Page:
Entertainment Jobs Q&A: Do I Really Need to Relocate?

entertainment jobs do I have to relocate

Do all entertainment jobs require you to relocate and live on the road?

As someone who has moved four times in the last year, I can understand why people are reticent to relocate. The packing, the finding a new home, the cable guy, the forwarded mail, updating credit cards – it’s annoying and moving once is enough to say “ENOUGH”!

Entertainment jobs are not like most careers, there are centralized hubs of activity in certain realms like film, but there are also opportunities in just about every city for jobs in television and radio.

This weeks Entertainment Jobs Q&A comes from Janice in Topeka, Kansas who wants to know if relocation is mandatory in the entertainment industry.

If you have a question for our Entertainment Jobs Q&A column, please add it in the comments below and we will answer it.

The Q:

Hi, I’m more than a little frustrated in my entertainment career search, I love your site and how I can dig into career opportunities based on location and industry – but I am not finding all that much in my area of Kansas. I grew up here and would love to spend my life in this region – is it essential for me to relocate in order to land an entertainment job?

Janice – Topeka, Kansas

The A:

Janice I feel your pain (and I’m glad you are enjoying our site)! I don’t want to give you a generic answer because I hate generic answers… but I’m going to start out that way.

It depends.

If you want to work in film, I doubt there are too many movies or production companies based in Topeka. But if you want to work in Television or Radio, Topeka isn’t necessarily a huge market (#136), but there is a lot of interesting news that happens there. It’s a state capitol which means there is a ton of political and legal coverage. It’s close to Kansas City, which means there are sports teams to cover, restaurants to review and events taking place. It is close to Manhattan and Lawrence, which means there are college events that matter.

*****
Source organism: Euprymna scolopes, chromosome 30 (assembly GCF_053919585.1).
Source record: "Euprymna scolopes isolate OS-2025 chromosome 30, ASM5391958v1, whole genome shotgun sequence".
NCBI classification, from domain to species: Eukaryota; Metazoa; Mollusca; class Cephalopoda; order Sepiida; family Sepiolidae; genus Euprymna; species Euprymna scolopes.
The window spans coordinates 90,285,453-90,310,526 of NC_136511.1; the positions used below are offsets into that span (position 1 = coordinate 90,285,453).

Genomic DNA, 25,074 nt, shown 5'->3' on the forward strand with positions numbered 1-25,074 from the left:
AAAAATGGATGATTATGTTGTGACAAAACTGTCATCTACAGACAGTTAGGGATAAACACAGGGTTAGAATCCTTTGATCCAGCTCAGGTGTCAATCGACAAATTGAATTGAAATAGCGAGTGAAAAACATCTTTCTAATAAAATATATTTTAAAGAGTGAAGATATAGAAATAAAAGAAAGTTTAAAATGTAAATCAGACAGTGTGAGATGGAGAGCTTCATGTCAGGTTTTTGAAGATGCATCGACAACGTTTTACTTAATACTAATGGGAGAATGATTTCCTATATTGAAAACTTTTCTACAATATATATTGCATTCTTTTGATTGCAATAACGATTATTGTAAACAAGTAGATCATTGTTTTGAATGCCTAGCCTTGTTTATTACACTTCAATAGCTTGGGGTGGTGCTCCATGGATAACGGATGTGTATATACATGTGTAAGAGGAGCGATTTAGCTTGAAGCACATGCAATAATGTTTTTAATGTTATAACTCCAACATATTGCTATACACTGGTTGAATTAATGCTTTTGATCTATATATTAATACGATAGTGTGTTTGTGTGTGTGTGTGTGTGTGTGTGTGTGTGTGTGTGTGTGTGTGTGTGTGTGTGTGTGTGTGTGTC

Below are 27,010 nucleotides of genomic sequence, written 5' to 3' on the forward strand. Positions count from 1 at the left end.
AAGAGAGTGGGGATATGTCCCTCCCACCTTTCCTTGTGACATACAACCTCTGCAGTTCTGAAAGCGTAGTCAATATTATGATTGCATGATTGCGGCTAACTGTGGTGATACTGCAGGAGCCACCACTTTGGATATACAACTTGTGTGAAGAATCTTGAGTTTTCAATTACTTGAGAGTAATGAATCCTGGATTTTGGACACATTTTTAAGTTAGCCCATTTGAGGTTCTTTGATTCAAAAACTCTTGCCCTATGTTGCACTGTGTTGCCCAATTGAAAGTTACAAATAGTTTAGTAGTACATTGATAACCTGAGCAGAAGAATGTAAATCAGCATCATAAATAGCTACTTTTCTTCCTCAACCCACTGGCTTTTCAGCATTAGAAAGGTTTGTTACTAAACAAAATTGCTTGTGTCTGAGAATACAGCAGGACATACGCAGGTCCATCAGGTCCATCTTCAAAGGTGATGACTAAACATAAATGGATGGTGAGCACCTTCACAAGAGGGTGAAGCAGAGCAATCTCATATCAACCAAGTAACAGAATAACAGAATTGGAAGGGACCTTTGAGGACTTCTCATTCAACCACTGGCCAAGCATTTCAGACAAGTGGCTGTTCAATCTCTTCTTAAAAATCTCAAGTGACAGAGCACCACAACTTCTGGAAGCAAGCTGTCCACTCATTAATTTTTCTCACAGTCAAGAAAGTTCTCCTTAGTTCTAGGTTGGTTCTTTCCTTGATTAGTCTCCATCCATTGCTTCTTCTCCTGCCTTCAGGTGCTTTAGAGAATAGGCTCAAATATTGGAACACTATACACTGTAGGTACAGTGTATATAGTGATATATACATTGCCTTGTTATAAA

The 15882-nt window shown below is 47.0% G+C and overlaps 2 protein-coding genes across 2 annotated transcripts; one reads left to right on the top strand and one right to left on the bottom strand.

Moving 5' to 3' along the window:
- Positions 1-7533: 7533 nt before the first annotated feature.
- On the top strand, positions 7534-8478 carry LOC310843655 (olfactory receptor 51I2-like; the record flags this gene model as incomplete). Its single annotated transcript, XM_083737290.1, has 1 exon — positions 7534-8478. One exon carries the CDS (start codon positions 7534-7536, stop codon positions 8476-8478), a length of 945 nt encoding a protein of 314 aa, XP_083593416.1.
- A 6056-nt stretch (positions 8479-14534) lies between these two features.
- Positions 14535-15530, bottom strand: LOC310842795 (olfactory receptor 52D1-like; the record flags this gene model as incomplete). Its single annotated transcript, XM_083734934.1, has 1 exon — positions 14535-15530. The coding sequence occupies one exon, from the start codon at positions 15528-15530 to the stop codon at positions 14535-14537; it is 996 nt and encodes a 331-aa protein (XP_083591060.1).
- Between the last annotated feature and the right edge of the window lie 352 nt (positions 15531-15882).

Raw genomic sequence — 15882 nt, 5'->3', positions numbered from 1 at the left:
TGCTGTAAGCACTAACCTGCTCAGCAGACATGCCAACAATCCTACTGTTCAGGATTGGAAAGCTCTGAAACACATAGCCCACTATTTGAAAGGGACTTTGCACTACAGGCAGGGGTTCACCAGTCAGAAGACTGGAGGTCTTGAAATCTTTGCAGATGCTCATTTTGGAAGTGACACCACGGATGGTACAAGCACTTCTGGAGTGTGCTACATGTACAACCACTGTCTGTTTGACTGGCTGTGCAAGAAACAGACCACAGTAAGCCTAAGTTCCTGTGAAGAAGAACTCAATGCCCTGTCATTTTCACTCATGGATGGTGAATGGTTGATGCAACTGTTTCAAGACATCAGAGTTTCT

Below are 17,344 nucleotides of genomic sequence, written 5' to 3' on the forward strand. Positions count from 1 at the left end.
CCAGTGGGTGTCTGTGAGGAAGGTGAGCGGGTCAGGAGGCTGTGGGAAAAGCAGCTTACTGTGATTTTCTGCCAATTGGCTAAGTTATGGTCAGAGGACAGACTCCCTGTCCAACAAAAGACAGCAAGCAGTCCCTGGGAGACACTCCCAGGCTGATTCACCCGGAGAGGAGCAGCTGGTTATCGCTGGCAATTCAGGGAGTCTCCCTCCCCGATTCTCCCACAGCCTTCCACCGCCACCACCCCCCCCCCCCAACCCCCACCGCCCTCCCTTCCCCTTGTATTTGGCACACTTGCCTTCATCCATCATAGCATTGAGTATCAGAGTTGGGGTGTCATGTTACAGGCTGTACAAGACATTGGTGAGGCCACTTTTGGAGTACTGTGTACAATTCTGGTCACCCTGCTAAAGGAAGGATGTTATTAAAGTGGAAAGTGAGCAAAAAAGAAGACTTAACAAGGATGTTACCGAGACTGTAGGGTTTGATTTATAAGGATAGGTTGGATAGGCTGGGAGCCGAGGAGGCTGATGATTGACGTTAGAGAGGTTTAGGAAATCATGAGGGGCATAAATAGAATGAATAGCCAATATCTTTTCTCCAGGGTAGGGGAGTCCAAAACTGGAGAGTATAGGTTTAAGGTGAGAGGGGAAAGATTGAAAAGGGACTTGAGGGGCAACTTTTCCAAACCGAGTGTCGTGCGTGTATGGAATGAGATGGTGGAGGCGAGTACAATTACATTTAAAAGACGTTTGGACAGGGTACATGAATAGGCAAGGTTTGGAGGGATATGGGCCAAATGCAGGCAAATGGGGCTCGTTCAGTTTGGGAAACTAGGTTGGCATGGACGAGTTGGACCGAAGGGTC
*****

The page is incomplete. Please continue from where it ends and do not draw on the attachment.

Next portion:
Basically there is a lot of news happening, and that means opportunities in content creation in both TV and radio.

But let’s not get too specific to just Topeka, because that might bore everyone reading that isn’t from Topeka (am I right?).

The truth is, most entertainment jobs do require relocation, as I eluded to in my intro, I’ve moved plenty of times…from Boston, to Atlanta, to Seattle and now in Denver. Opportunities in entertainment gravitate towards larger cities so if you live in a rural area, expect to move.

That doesn’t mean Los Angeles or New York are your only options, I’d actually suggest you avoid those for a while and build yourself up in a smaller to mid-sized city first.

Getting back to the specific industries:

Television Careers: Relocation is paramount to advancement. If you work for a production company, when one show is out of season you will have to find another show to work on, which means you could be on the move. If you work in news, sports, entertainment or weather – you may start out in a market like Bangor, Maine but to make more money, gain more notoriety and cover bigger stories,  you’ll need to move to cities outside of the great state of Maine.

Radio Careers: Very similar to Television in that growth depends on relocation. But then again, if you started out working at a station in Reno, Nevada and loved it, there is nothing that says you have to move, it kind of depends on your own personal priorities. Do you want to advance as far as you can? Or do you value a certain quality of life that a city like Reno affords? Only you can answer that.

entertainment jobs in radio

Careers in radio exist is just about every city in America, figure out your career objectives – do you want to grow toward big city, or stay where you are?

Film Careers: This is the trickiest one, because films are truly being shot just about everywhere. Vancouver, BC has been a hub for TV shows and films because of tax breaks and incentives, the south is becoming more of a destination, and obviously there is Hollywood and New York. As I mentioned earlier, I think it’s pretty tough to break into film in NYC or Hollywood. If it were me I’d seriously consider starting in Vancouver or growing film regions like Atlanta and North Carolina.

Start there, build your resume and experience and then consider the big cities.

Music Careers: There are hubs of music that you need to gravitate towards.

The obvious: NYC & LA.

The niche: Austin, TX, Nashville, TN, Atlanta, GA, Seattle, WA, New Orleans, LA

The developing: Salt Lake City, UT and Miami, FL

Where do you fit?